[FoRK] (no subject)
Tracie K Meyer
Mon Oct 3 10:04:31 PDT 2005
"Uh-oh. I wonder how safe are DNA records is in places like Family Tree
DNA or The Genographic Project even though they only track stuff like
mitrochrondrial and Y-DNA tests? The data for that kind of testing
isn't enough to create a DNA fingerprint is it?"
regarding: DNA Collection
This has been going on for quite sometime now its just being brought
out in the open. This is just more of the process to legitimize it and
the dumbed down more acclimated. I believe the link from ABC News has
been removed so here's a partial summarised text copy and history; this
is not exactly news i don't think...
Does Big Brother Have Your Baby's DNA? / Baby Steps to a Genetic
Privacy Advocates Worry Over Collection of Newborn Blood Samples
ABC News | July 18, 2002
South Carolina has defused a recent controversy over its practice of
freezing and storing infants' blood samples in perpetuity, samples that
critics feared could be used someday for DNA testing without the
subjects' permission or anonymity.
[ ... ]
"I know enough about DNA to know that the future is very uncertain as
what it can be used for," said State Senator John Hawkins
(R-Spartanburg), who authored the legislation and who has a 4-year-old
daughter. "Right now it is limited. But who knows what in the future it
can be used for. So I think parents should have the right to say
their children's samples should be kept or destroyed."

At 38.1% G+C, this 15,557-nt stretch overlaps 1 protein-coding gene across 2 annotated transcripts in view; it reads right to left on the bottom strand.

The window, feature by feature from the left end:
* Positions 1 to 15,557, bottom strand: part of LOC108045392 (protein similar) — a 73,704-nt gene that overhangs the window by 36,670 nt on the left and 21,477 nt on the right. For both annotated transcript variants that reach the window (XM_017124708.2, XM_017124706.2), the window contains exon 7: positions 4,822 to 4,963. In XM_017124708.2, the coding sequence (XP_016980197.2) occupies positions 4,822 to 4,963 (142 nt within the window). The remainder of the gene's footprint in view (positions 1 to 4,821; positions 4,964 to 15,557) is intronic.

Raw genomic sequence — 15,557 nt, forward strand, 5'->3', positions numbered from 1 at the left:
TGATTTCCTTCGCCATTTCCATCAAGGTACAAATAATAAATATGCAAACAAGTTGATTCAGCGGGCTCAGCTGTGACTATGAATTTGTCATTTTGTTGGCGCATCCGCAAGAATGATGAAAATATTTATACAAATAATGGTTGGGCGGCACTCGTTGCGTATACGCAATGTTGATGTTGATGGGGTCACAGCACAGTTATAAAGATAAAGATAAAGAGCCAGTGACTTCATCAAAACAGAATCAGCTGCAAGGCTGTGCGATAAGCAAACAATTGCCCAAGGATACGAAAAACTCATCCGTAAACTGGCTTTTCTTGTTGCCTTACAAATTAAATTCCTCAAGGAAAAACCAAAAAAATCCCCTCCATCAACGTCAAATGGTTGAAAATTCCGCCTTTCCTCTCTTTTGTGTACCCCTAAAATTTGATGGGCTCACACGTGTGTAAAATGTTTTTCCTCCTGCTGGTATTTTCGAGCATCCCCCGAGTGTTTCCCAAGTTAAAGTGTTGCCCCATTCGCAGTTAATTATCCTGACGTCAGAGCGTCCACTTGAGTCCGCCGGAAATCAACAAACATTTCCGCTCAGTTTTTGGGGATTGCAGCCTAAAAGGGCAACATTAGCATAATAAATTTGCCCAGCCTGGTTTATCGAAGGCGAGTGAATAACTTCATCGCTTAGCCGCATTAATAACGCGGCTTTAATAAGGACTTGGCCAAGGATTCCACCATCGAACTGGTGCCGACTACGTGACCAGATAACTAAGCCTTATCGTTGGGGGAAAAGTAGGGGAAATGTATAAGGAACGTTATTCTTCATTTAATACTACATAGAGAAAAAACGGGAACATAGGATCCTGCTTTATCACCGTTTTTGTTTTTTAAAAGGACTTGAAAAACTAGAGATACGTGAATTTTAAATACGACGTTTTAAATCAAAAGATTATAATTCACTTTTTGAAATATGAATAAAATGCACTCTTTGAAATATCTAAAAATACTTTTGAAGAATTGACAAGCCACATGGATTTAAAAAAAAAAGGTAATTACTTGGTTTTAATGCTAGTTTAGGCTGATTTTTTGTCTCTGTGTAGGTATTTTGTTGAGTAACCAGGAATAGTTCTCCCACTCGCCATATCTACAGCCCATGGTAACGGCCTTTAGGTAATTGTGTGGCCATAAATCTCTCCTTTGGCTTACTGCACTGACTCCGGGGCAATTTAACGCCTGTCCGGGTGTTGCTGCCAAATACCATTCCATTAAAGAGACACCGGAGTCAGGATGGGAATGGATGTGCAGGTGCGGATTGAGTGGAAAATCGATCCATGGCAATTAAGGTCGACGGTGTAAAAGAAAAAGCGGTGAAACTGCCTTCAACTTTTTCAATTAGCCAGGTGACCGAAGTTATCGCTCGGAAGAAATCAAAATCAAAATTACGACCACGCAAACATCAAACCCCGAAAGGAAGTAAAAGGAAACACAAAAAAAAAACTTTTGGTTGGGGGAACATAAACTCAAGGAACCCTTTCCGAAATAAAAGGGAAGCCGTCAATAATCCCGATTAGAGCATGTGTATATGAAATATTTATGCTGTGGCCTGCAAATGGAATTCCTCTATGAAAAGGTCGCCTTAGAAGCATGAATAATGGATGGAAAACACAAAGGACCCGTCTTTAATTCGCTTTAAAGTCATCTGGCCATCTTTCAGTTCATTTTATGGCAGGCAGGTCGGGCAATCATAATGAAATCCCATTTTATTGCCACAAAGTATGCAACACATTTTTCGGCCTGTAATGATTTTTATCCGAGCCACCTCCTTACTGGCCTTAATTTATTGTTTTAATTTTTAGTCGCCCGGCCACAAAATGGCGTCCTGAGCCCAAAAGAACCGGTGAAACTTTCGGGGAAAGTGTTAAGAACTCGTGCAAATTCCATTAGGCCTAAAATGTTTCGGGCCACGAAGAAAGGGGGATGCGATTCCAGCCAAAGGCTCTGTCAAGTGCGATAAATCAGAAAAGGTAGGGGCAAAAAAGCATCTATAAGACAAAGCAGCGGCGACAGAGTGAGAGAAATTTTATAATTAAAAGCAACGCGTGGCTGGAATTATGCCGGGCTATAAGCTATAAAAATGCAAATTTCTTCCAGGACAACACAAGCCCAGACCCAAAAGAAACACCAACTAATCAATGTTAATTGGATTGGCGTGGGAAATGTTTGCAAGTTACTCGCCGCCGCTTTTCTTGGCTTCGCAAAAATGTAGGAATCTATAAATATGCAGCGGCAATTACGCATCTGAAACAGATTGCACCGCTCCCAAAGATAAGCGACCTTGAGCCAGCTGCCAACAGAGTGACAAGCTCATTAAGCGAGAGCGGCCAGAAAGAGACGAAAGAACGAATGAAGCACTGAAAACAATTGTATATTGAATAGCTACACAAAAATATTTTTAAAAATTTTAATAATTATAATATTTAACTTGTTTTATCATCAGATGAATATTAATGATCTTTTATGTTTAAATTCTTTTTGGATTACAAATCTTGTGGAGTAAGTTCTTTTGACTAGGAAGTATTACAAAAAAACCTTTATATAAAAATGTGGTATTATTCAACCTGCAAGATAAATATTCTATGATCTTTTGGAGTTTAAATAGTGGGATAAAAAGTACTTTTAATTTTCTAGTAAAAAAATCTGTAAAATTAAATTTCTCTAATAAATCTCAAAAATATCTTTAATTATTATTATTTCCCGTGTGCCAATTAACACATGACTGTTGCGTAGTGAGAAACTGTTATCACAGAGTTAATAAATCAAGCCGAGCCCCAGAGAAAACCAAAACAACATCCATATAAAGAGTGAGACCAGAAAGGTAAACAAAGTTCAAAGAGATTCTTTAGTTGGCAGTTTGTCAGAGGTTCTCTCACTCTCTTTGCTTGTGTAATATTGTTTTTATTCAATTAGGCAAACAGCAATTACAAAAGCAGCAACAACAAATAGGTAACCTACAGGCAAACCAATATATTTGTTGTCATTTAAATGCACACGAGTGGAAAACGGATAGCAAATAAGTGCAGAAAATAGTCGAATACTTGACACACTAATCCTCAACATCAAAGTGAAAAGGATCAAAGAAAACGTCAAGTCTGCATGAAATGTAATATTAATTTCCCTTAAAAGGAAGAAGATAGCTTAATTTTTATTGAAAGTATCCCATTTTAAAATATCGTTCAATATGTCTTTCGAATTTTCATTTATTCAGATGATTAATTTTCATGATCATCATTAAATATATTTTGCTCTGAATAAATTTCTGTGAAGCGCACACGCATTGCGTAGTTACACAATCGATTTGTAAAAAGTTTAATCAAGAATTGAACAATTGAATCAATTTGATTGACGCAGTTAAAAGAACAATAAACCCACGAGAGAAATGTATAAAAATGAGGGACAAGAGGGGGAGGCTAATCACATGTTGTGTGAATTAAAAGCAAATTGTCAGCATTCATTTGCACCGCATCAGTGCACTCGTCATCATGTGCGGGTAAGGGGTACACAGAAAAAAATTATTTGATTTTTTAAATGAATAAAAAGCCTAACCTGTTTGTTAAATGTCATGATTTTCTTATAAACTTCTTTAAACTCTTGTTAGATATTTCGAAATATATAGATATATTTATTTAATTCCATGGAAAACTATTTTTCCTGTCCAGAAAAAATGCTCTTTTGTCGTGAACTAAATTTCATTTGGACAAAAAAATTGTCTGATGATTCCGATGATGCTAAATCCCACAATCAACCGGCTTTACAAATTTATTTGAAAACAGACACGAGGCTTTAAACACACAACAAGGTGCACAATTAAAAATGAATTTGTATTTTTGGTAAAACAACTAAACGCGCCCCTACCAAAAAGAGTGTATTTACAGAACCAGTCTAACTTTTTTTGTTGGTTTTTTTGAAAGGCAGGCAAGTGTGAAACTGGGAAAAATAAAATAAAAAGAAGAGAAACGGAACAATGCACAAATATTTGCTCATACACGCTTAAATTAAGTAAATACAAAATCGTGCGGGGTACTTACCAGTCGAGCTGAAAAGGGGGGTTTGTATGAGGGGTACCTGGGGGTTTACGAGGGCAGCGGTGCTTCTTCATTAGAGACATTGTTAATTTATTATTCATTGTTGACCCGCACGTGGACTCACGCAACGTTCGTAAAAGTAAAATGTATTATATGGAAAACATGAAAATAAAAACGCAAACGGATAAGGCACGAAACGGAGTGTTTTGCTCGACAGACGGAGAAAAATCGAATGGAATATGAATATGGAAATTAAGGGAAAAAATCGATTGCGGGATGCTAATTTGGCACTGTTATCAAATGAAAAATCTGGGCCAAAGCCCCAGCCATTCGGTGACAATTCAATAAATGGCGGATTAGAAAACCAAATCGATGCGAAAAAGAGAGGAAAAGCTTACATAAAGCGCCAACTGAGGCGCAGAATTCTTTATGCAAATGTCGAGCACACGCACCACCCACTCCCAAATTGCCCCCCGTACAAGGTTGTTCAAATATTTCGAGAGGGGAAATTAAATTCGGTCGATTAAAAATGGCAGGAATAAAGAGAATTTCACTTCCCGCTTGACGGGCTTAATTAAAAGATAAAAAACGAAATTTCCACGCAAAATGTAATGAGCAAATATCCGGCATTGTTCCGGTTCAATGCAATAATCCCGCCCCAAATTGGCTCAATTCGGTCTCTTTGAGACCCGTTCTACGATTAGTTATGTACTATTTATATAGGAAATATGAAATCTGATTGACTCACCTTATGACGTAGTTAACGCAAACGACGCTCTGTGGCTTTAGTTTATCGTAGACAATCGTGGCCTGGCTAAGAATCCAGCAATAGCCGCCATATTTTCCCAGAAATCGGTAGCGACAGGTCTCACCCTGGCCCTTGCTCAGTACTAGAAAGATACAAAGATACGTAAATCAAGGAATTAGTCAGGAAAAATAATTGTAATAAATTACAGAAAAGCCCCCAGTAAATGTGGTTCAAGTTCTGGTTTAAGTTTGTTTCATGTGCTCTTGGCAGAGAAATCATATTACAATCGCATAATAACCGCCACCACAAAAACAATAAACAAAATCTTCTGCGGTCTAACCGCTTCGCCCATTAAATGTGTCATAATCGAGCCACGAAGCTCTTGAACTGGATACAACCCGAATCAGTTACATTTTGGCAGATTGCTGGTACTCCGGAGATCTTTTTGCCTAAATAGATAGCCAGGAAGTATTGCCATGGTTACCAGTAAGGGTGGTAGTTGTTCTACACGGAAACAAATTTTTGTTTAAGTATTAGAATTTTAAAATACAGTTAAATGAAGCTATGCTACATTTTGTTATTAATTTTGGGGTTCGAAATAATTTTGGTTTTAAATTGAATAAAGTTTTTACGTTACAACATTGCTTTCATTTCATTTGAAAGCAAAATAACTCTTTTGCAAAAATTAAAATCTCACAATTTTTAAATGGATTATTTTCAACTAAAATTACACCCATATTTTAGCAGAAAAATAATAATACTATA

Hawkins said he wanted to make sure samples don't automatically end up
part of law enforcement or government DNA databases, or are used by
health insurance companies for screening policy applicants -- or even
"The thing about DNA (is) we don't know what we don't know, we don't
where it is going," he said. "So the prudent thing to do is to ahead
set down some rules for privacy now, before it's too late."
South Carolina residents are especially sensitive to privacy issues
lately. Four years ago, state officials came under fire for selling
information from 3.5 million drivers licenses to a New Hampshire
without drivers' consent or notification.
"Our state government has done an abysmal job of protecting its
privacy," Hawkins said.
[ ... ]
The controversy over the storage of the samples was fueled by
that some anonymous specimens were released for two genetic studies
without parent's permission.
A private genetics center in South Carolina received samples to study a
genetic disease. "The request for those specimens went through a review
board here at DHEC and we were told to release a small number of those
specimens -- less than 500," Dowda said.
The second request for samples came from researchers at the South
Carolina Law Enforcement Division, which wanted to study DNA profiles.
"These were provided to them, never used, and destroyed --
500," Dowda said.
Infowars.com | February 24, 2005
With the glossy UN campaign launch in South Africa to register all
at birth, we are reminded of recent stories about DNA databases for
babies in the US and UK.
Have a baby in a US hospital, and you can rest assured plenty of blood
samples will be taken from your newborn. The samples are not being used
to screen for the diseases, syndromes and medical conditions you are
eager to be reassured your child doesn't have.
Oftentimes they are stored indefinitely, raising the questions of
or not your baby's DNA might be pulled from the sample one day and used
in a national DNA database.
Databases. The National ID. The registration of all newborns: the
cataloging and numbering of every human on earth.
If I could only live at the pitch that is near madness
When everything is as it was in my childhood
Violent,vivid,and of infinite possibility:
That the sun and moon broke over my head.-preface,
'Feast of Snakes'
http://www.fastmail.fm - Same, same, but different
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